rtising titan WPP clashed with investors at its annual meeting yesterday after nearly 30 per cent of shareholders failed to support chief executive Sir Martin Sorrell’s £30m pay package.
Sorrell’s total pay for 2013 shot up by 70 per cent, nearing to £29.8m, making him the highest paid executive in the FTSE 100.
At the company’s shareholder meeting at the Shard in London, 28 per cent of WPP’s investors failed to support the backward-looking remuneration report and 27 per cent did not support its forward-looking remuneration policy.
While yesterday’s shareholder revolt was significant, it pales in comparison to 2012’s so-called shareholder spring, which saw 60 per cent of WPP’s shareholders rebel against its pay policy.
Both WPP’s remuneration report and remuneration policy were duly passed yesterday because of proxy votes already cast by WPP’s largest shareholder groups.
Departing chairman Phil Lader on the vote said: “It is my personal view that it would be unfair if something that was put in place by 80 per cent of the shareholders years ago and the arithmetic computation reaches a certain number, to turn to 12 of the senior executives and say ‘I’m sorry, but no longer is that applicable to you’. In fact that might even raise a legal issue.”
WPP also reported its revenue rose 7.6 per cent in the first five months of the year on a like-for-like basis, compared with the seven per cent rise it recorded in the first three months of the year.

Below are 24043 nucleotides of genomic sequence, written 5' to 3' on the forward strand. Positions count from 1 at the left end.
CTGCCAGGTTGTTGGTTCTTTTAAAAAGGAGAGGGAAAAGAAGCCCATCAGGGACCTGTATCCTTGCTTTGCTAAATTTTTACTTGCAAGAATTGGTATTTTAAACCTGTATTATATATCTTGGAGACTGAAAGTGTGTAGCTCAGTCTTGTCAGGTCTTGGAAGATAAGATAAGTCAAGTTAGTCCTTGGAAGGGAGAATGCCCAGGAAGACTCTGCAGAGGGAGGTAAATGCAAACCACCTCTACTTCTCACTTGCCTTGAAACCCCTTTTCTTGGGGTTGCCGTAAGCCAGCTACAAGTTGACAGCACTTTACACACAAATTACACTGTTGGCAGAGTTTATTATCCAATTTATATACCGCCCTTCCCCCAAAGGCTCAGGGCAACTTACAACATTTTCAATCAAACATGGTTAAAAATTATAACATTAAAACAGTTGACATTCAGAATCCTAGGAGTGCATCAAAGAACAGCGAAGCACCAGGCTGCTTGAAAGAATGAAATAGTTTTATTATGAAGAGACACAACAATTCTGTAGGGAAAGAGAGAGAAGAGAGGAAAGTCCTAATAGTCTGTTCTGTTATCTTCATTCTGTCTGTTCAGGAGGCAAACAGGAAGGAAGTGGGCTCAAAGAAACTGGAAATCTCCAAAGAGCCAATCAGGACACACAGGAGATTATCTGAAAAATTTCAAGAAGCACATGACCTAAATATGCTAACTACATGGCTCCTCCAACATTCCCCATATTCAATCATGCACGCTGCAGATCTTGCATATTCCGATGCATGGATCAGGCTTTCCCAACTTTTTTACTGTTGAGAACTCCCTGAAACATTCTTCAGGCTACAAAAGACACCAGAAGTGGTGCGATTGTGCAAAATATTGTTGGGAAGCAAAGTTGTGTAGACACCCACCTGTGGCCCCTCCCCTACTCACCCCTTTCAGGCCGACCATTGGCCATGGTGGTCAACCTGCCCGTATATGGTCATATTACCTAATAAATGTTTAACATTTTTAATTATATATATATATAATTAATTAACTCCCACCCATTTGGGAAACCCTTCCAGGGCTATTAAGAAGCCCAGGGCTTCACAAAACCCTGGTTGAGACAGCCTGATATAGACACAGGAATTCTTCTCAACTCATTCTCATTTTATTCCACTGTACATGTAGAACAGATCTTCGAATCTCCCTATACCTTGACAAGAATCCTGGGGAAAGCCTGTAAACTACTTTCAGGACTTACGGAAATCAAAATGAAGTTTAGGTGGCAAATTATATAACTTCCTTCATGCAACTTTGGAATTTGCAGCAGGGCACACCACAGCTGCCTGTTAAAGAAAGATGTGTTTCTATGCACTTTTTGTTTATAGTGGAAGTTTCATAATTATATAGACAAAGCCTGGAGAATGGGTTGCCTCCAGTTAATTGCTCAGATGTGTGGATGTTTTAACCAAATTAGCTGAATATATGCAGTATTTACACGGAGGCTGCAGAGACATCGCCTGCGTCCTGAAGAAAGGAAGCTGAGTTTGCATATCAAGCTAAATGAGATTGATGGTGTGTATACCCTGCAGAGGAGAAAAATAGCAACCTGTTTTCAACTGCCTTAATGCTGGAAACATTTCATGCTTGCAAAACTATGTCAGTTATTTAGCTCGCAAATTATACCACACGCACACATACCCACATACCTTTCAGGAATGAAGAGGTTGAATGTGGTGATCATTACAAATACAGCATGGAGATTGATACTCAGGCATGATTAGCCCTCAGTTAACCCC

Lader warned however that uncertainty in the market is growing and the firm’s “grey swans”, or known unknowns, a regular feature of WPP’s results statements, are on the rise as the global landscape becomes increasingly volatile.
As well as the US’ deficit, prospects for the Middle East, the fragility of the Eurozone and a Chinese hard or soft landing, WPP now includes Scottish devolution and Britain’s membership of the EU as risks to its business.
“Very recently, all these concerns have been heightened by the emergence of three ‘black swans’ (unknown unknowns),” said Lader, pointing to the crises in Iraq, Ukraine and Sino-Japanese tensions over the Diaoyu/Senkaku Islands. “All in all, whilst clients may be more confident than they were in September 2008, they broadly remain unwilling to take further risks.” WPP’s shares fell 0.8 per cent to 1,238p yesterday.